The U.S. Department of Education has awarded Eastern Michigan University a grant to increase the number of ESL-credentialed teachers in Michigan and study effective professional development for teachers of English learners. The WritEL grant will recruit teachers and paraprofessionals who currently work with English learners who wish to pursue an undergraduate minor, endorsement, or Master of Arts in TESOL (Teaching English to Speakers of Other Languages). Teachers will be eligible for a scholarship of approximately 40% of their academic program in these areas. They will be involved in a research study of professional development that will examine the effectiveness of strategies for improving argument writing with English learners, as well as pursuing their program of study. The initiative intends to enroll 300 teachers over the program period. The partnering agency is the Washtenaw Intermediate School District and will recruit teachers from all over southeastern Michigan. All teachers and paraprofessionals in the region are invited to apply. The grant is renewable for up to five years, with total funding of over 2.6 million dollars.

WritEL is a collaboration between the Department of World Languages and the Eastern Michigan Writing Project. Dr. Zuzana Tomas is the Principal Investigator and Dr. William Tucker the Assistant Principal Investigator. Sarah Lorenz, Director of Professional Development at EMWP, is the Project Director. Kim Pavlock, EMWP Family Literacy Programming Director, will oversee family writing series at ten partnering schools each year. A community outreach coordinator and two instructional coaches will be hired to assist with program implementation. EMU preservice teachers will be involved with service learning/tutoring in after-school and community programs in Ypsilanti, funded by the grant. EMU’s Dr. Shawn Quilter will conduct the program evaluation, which is a quasi-experimental design. The National Writing Project’s national office at the University of California, Berkeley, has been commissioned to conduct the assessment of student writing.

K-12 teachers and paraprofessionals of all subjects who are/will be working with two or more English learners are eligible to apply, and should anticipate involvement for 2-3 years, or possibly longer, depending on their chosen pace of program completion. Cohorts will begin in January 2017, August 2017, August 2018, August 2019, and August 2020 (final year will be a condensed program). For more information or to apply as a participant, contact Sarah Lorenz, Project Director, at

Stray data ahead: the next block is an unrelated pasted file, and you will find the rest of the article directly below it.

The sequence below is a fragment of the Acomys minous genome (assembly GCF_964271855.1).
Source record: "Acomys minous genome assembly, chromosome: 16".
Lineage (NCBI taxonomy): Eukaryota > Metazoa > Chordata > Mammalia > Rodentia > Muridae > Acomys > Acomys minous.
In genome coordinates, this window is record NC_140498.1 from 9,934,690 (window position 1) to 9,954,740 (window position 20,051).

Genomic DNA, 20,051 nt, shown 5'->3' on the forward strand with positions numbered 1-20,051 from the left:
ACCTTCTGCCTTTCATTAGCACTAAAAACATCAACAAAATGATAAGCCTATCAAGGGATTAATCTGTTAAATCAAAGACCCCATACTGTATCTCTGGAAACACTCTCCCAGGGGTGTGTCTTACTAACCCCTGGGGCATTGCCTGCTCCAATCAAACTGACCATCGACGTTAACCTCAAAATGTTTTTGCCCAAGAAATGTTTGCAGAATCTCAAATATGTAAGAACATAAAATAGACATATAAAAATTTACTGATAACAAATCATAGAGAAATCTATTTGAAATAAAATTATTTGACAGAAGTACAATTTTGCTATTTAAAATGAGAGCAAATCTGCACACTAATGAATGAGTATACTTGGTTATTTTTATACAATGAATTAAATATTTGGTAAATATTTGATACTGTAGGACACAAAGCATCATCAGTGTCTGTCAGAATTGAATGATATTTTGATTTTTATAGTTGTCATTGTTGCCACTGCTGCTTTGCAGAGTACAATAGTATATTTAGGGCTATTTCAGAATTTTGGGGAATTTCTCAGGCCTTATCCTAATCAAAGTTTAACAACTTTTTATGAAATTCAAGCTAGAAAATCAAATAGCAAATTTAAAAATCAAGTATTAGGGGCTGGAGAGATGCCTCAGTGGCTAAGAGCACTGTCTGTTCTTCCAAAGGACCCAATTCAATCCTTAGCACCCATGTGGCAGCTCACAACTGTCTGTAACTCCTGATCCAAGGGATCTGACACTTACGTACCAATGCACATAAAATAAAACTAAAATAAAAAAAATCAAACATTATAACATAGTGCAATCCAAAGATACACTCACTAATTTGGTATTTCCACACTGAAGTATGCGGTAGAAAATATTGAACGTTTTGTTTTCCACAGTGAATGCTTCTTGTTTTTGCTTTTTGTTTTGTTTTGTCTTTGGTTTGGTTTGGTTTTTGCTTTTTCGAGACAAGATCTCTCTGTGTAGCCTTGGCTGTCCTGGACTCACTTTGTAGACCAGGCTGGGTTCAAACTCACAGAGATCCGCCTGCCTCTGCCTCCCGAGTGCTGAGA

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Disciplinary Literacies Showcase

by Cathy Fleischer

There’s still time to register for this year’s Disciplinary Literacies Showcase: How to Really Prepare Students for College and Career Writing:  February 11 (Saturday), 9 am – 2 pm at the EMU Student Center.

Join colleagues from across the disciplines and subject areas at both the secondary and college level to talk about writing—and about how we can help our students make smooth transitions across the grade levels and into the workplace

Our day will include:
  •           An introduction to the research base and practical strategies underlying a Disciplinary Literacies approach to writing and writing instruction
  •           Workshops led by EMU faculty and area secondary teachers on approaches to writing in a variety of disciplines
  •           Content-area discussions between university faculty and secondary teachers
  •          Panel discussions with

o   University students sharing anecdotes of their transition from high school to college writing and how teachers can help those transitions
o   Workplace representatives from a variety of fields sharing how professionals in their area write and how we can all better prepare students for the writing they will do in their careers

Please register for the event here.

This workshop is free to all participants.  Please contact Cathy Fleischer ( if you have any questions.

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Inkstains Summer Writing Camp

by Aimee Grant

While teachers everywhere are busy wrapping up the semester and getting ready for the second half of the school year, many parents are already making plans and provisions for summer vacation. If your child or student loves creative writing, you’ll want to pencil in a week at Inkstains Summer Writing Camp. The middle school camp will meet July 10 - 14, 2017, and the high school camp will meet July 17 - 21, 2016.
At Inkstains, campers spend the week exploring creative writing genres, participating in a writing marathon, blogging and engaging in digital communication with fellow campers, and making yearlong, like-minded friends. The camp concludes with a published anthology of writing and a writer’s reception where every camper gets to read her or his piece for an audience of campers, friends, and family.

Find more information, along with a registration brochure, at or find us on Facebook at

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Sunday, October 30, 2016